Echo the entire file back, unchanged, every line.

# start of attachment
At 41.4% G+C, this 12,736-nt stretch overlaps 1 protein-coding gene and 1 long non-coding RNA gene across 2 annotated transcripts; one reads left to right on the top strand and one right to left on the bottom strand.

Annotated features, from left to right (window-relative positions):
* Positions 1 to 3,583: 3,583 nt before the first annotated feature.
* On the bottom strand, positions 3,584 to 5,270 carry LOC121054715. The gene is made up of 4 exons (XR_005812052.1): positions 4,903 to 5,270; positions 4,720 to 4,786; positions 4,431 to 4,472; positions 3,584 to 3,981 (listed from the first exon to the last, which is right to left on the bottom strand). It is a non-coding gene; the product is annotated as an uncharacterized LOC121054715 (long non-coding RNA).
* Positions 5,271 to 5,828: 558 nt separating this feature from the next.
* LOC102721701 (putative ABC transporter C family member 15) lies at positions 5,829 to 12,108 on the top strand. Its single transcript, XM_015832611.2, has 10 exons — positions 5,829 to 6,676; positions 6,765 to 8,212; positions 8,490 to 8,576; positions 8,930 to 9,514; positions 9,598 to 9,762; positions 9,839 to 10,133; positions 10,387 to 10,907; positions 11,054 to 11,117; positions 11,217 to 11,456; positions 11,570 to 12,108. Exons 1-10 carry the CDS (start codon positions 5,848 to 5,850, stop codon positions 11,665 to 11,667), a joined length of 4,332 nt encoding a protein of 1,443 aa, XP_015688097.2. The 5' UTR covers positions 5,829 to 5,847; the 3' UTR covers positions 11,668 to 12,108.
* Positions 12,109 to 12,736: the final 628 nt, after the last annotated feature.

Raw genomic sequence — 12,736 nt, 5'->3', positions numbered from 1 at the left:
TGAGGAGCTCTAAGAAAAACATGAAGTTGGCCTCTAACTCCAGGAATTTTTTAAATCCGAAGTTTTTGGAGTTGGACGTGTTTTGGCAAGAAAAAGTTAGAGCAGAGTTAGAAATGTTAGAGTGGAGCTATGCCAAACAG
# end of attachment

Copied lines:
At 41.4% G+C, this 12,736-nt stretch overlaps 1 protein-coding gene and 1 long non-coding RNA gene across 2 annotated transcripts; one reads left to right on the top strand and one right to left on the bottom strand.

Annotated features, from left to right (window-relative positions):
* Positions 1 to 3,583: 3,583 nt before the first annotated feature.
* On the bottom strand, positions 3,584 to 5,270 carry LOC121054715. The gene is made up of 4 exons (XR_005812052.1): positions 4,903 to 5,270; positions 4,720 to 4,786; positions 4,431 to 4,472; positions 3,584 to 3,981 (listed from the first exon to the last, which is right to left on the bottom strand). It is a non-coding gene; the product is annotated as an uncharacterized LOC121054715 (long non-coding RNA).
* Positions 5,271 to 5,828: 558 nt separating this feature from the next.
* LOC102721701 (putative ABC transporter C family member 15) lies at positions 5,829 to 12,108 on the top strand. Its single transcript, XM_015832611.2, has 10 exons — positions 5,829 to 6,676; positions 6,765 to 8,212; positions 8,490 to 8,576; positions 8,930 to 9,514; positions 9,598 to 9,762; positions 9,839 to 10,133; positions 10,387 to 10,907; positions 11,054 to 11,117; positions 11,217 to 11,456; positions 11,570 to 12,108. Exons 1-10 carry the CDS (start codon positions 5,848 to 5,850, stop codon positions 11,665 to 11,667), a joined length of 4,332 nt encoding a protein of 1,443 aa, XP_015688097.2. The 5' UTR covers positions 5,829 to 5,847; the 3' UTR covers positions 11,668 to 12,108.
* Positions 12,109 to 12,736: the final 628 nt, after the last annotated feature.

Raw genomic sequence — 12,736 nt, 5'->3', positions numbered from 1 at the left:
TGAGGAGCTCTAAGAAAAACATGAAGTTGGCCTCTAACTCCAGGAATTTTTTAAATCCGAAGTTTTTGGAGTTGGACGTGTTTTGGCAAGAAAAAGTTAGAGCAGAGTTAGAAATGTTAGAGTGGAGCTATGCCAAACAG